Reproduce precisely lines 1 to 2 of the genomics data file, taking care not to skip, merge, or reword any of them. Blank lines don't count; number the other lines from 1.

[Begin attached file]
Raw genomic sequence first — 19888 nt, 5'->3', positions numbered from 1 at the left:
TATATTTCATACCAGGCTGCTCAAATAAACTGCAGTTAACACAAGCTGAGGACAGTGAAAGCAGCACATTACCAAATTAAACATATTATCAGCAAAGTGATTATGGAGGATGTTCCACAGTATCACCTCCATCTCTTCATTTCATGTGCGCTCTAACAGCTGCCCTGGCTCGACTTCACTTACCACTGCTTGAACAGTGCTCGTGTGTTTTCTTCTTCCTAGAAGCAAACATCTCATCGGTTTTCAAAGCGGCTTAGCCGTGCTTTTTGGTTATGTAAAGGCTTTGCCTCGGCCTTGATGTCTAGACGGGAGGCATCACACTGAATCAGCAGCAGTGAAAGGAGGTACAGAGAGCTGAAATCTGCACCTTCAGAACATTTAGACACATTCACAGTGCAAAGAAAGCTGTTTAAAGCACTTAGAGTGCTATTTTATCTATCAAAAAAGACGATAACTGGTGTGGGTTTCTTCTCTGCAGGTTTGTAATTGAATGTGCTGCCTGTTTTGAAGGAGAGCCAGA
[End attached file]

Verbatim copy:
Raw genomic sequence first — 19888 nt, 5'->3', positions numbered from 1 at the left:
TATATTTCATACCAGGCTGCTCAAATAAACTGCAGTTAACACAAGCTGAGGACAGTGAAAGCAGCACATTACCAAATTAAACATATTATCAGCAAAGTGATTATGGAGGATGTTCCACAGTATCACCTCCATCTCTTCATTTCATGTGCGCTCTAACAGCTGCCCTGGCTCGACTTCACTTACCACTGCTTGAACAGTGCTCGTGTGTTTTCTTCTTCCTAGAAGCAAACATCTCATCGGTTTTCAAAGCGGCTTAGCCGTGCTTTTTGGTTATGTAAAGGCTTTGCCTCGGCCTTGATGTCTAGACGGGAGGCATCACACTGAATCAGCAGCAGTGAAAGGAGGTACAGAGAGCTGAAATCTGCACCTTCAGAACATTTAGACACATTCACAGTGCAAAGAAAGCTGTTTAAAGCACTTAGAGTGCTATTTTATCTATCAAAAAAGACGATAACTGGTGTGGGTTTCTTCTCTGCAGGTTTGTAATTGAATGTGCTGCCTGTTTTGAAGGAGAGCCAGA